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Aussie Joel Creasey Is a Comedian on the Rise

Australian comedian Joel Creasey talks to NBC OUT about his career, his comedic inspirations and how spending time in "the jungle" helped his public profile.
29th Annual ARIA Awards 2015 - Show
Joel Creasey during the 29th Annual ARIA Awards 2015 at The Star on November 26, 2015 in Sydney, Australia.Graham Denholm / Getty Images

Australian comedian Joel Creasey has made quite a name for himself in his home country, and now the funny man has landed in the United States.

Creasey, whose U.S. tour will take him to Los Angeles and New York, said he was inspired by "the great ladies of comedy," citing the late Joan Rivers as his "number one" inspiration.

"I used to sit in my room all night watching Joan Rivers clips ... until I had to go to school the next day," he told NBC OUT.

At just 15, Creasey's interest in performing was sparked, and he spent the next three years doing gigs in Australia -- with his parents in tow.

“The legal drinking age in Australia is 18, so for the first 3 years my parents had to take me to the gigs," he explained.

But having mom and dad in the audience did not change his act. "Entertaining people comes first," he said, and added, "I learnt it all from them, really." His parents still show up for his performances, and they have a lot to be proud of.

Creasey said an appearance on the first season of Australia's "I'm a Celebrity Get Me Out of Here," a reality series that sends a group of celebrities into the wild to endure harsh conditions and challenges, was a major turning point for his career.

"It’s five nights a week, an hour-and-a-half a night watching you and 13 others living in the jungle. people really get to know you and feel like they know you," he said. "People have to invest a lot of time. They have to vote to save you."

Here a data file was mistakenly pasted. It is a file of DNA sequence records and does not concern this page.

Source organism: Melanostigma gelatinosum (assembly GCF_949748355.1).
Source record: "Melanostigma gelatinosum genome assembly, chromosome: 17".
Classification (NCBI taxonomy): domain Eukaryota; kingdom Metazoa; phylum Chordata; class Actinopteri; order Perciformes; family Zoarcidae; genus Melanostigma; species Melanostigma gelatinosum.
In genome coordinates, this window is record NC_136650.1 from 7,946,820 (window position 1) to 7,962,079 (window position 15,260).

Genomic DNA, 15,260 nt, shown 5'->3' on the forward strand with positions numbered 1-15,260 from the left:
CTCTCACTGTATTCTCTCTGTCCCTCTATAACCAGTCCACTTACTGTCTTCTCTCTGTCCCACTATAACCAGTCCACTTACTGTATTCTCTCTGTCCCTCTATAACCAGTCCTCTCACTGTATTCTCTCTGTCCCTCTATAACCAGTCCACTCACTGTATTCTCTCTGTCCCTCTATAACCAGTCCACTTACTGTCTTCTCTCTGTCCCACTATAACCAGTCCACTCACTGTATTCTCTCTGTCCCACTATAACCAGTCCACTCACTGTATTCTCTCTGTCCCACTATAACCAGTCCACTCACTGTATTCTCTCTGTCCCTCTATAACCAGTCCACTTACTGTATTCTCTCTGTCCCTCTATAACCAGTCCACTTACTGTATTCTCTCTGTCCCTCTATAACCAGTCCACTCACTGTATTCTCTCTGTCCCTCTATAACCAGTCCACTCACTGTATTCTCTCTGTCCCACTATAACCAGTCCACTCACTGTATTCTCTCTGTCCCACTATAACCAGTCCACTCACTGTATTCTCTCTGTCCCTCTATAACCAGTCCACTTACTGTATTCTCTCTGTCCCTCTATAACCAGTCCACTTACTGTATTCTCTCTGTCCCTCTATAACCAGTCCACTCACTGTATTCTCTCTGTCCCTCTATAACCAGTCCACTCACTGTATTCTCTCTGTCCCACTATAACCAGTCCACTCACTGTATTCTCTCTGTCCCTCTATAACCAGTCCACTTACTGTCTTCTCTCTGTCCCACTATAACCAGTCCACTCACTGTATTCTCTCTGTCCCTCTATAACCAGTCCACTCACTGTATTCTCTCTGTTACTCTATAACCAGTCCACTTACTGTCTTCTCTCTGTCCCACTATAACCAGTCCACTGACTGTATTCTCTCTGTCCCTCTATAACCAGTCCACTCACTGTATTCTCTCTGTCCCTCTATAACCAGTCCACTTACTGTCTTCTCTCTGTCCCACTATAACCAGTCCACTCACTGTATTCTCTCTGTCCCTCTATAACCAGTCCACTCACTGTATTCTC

When the show ended, he said he had a new reality: Everyone knew his name and photographers were waiting to take his photo.

"There’s a lot of added pressure," he said. "If I don’t do a good show people will find out, so I gotta pick up my game."

While he doesn't "make a point" of bringing up his sexuality publicly, Creasey also said he does not shy away from it either.

"I talk about my boyfriends and stuff on television. I think by making it the norm, it kind of helps everyone."

And his career is certainly flourishing.

"There are a few gay comics in Australia, but I am one of the only ones that works regularly on commercial television."

Creasey said there has only been one time during his career that he has ever "really experienced homophobia." After hosting an anti-discrimination event in the small city of Colac, Australia, he was chased by a pack of "about 30 youths" shouting homophobic slurs.

"The story of me being chased to my car got so much media exposure, the town got labeled the homophobic city in Australia," he said. "So a year later I went back with a film crew and made a documentary about whether or not the town is homophobic. I ended up getting a paid TV gig out of it, so I would like to give a shoutout to those 30 kids.”

If you catch the young comic on stage, this is the type of storytelling you can expect. He described his act as "going to dinner at your sassy friend's house, and he’s telling you a lot of dinner party stories."

"I’ll do the work, they can just kick back, relax and have a drink," he added. "They can listen to the stories about the different celebrities I have met and the situations I have gotten myself in and how crazy Marsha Brady was in the jungle. That’s it -- come and have a laugh!”

So what's next for the rising star? Aside from his comedy gigs in the U.S., he is in the midst of shooting a pilot for a new show. However, he said his overall plan is "to do as much as possible."

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